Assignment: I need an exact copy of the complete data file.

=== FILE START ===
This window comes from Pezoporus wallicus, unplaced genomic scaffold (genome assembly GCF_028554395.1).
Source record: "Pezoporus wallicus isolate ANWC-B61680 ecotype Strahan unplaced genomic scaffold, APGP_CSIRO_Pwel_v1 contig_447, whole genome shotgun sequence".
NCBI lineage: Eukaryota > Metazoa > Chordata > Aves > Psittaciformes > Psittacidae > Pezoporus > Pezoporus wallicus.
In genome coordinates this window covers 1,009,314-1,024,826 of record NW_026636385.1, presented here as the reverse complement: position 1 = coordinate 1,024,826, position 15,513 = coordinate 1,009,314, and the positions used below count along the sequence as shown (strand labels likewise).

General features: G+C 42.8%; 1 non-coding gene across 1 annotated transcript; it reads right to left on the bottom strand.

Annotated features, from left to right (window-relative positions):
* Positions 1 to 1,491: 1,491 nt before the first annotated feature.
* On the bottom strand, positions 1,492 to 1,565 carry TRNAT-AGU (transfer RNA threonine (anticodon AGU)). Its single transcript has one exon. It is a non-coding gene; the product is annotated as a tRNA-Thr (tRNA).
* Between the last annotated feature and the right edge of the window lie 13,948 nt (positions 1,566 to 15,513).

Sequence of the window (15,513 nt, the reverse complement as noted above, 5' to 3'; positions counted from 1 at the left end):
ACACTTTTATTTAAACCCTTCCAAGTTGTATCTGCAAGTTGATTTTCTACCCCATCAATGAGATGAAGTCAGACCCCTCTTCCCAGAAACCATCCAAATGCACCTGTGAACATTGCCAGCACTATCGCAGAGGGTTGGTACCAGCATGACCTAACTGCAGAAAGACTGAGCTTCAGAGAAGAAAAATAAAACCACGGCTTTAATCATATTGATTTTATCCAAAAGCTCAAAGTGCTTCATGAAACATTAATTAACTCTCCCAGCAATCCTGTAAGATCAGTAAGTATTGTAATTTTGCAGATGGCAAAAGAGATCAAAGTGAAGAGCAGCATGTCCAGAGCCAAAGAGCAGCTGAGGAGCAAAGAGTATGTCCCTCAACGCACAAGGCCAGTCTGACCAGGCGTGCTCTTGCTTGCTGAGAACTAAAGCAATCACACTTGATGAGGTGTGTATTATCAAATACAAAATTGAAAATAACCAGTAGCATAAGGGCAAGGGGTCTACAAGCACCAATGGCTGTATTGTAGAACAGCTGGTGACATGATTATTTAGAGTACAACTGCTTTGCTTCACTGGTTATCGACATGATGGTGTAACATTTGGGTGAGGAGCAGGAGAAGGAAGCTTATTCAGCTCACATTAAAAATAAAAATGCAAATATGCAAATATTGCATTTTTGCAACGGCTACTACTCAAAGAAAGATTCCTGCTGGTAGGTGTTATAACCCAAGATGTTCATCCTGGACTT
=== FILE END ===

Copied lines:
This window comes from Pezoporus wallicus, unplaced genomic scaffold (genome assembly GCF_028554395.1).
Source record: "Pezoporus wallicus isolate ANWC-B61680 ecotype Strahan unplaced genomic scaffold, APGP_CSIRO_Pwel_v1 contig_447, whole genome shotgun sequence".
NCBI lineage: Eukaryota > Metazoa > Chordata > Aves > Psittaciformes > Psittacidae > Pezoporus > Pezoporus wallicus.
In genome coordinates this window covers 1,009,314-1,024,826 of record NW_026636385.1, presented here as the reverse complement: position 1 = coordinate 1,024,826, position 15,513 = coordinate 1,009,314, and the positions used below count along the sequence as shown (strand labels likewise).

General features: G+C 42.8%; 1 non-coding gene across 1 annotated transcript; it reads right to left on the bottom strand.

Annotated features, from left to right (window-relative positions):
* Positions 1 to 1,491: 1,491 nt before the first annotated feature.
* On the bottom strand, positions 1,492 to 1,565 carry TRNAT-AGU (transfer RNA threonine (anticodon AGU)). Its single transcript has one exon. It is a non-coding gene; the product is annotated as a tRNA-Thr (tRNA).
* Between the last annotated feature and the right edge of the window lie 13,948 nt (positions 1,566 to 15,513).

Sequence of the window (15,513 nt, the reverse complement as noted above, 5' to 3'; positions counted from 1 at the left end):
ACACTTTTATTTAAACCCTTCCAAGTTGTATCTGCAAGTTGATTTTCTACCCCATCAATGAGATGAAGTCAGACCCCTCTTCCCAGAAACCATCCAAATGCACCTGTGAACATTGCCAGCACTATCGCAGAGGGTTGGTACCAGCATGACCTAACTGCAGAAAGACTGAGCTTCAGAGAAGAAAAATAAAACCACGGCTTTAATCATATTGATTTTATCCAAAAGCTCAAAGTGCTTCATGAAACATTAATTAACTCTCCCAGCAATCCTGTAAGATCAGTAAGTATTGTAATTTTGCAGATGGCAAAAGAGATCAAAGTGAAGAGCAGCATGTCCAGAGCCAAAGAGCAGCTGAGGAGCAAAGAGTATGTCCCTCAACGCACAAGGCCAGTCTGACCAGGCGTGCTCTTGCTTGCTGAGAACTAAAGCAATCACACTTGATGAGGTGTGTATTATCAAATACAAAATTGAAAATAACCAGTAGCATAAGGGCAAGGGGTCTACAAGCACCAATGGCTGTATTGTAGAACAGCTGGTGACATGATTATTTAGAGTACAACTGCTTTGCTTCACTGGTTATCGACATGATGGTGTAACATTTGGGTGAGGAGCAGGAGAAGGAAGCTTATTCAGCTCACATTAAAAATAAAAATGCAAATATGCAAATATTGCATTTTTGCAACGGCTACTACTCAAAGAAAGATTCCTGCTGGTAGGTGTTATAACCCAAGATGTTCATCCTGGACTT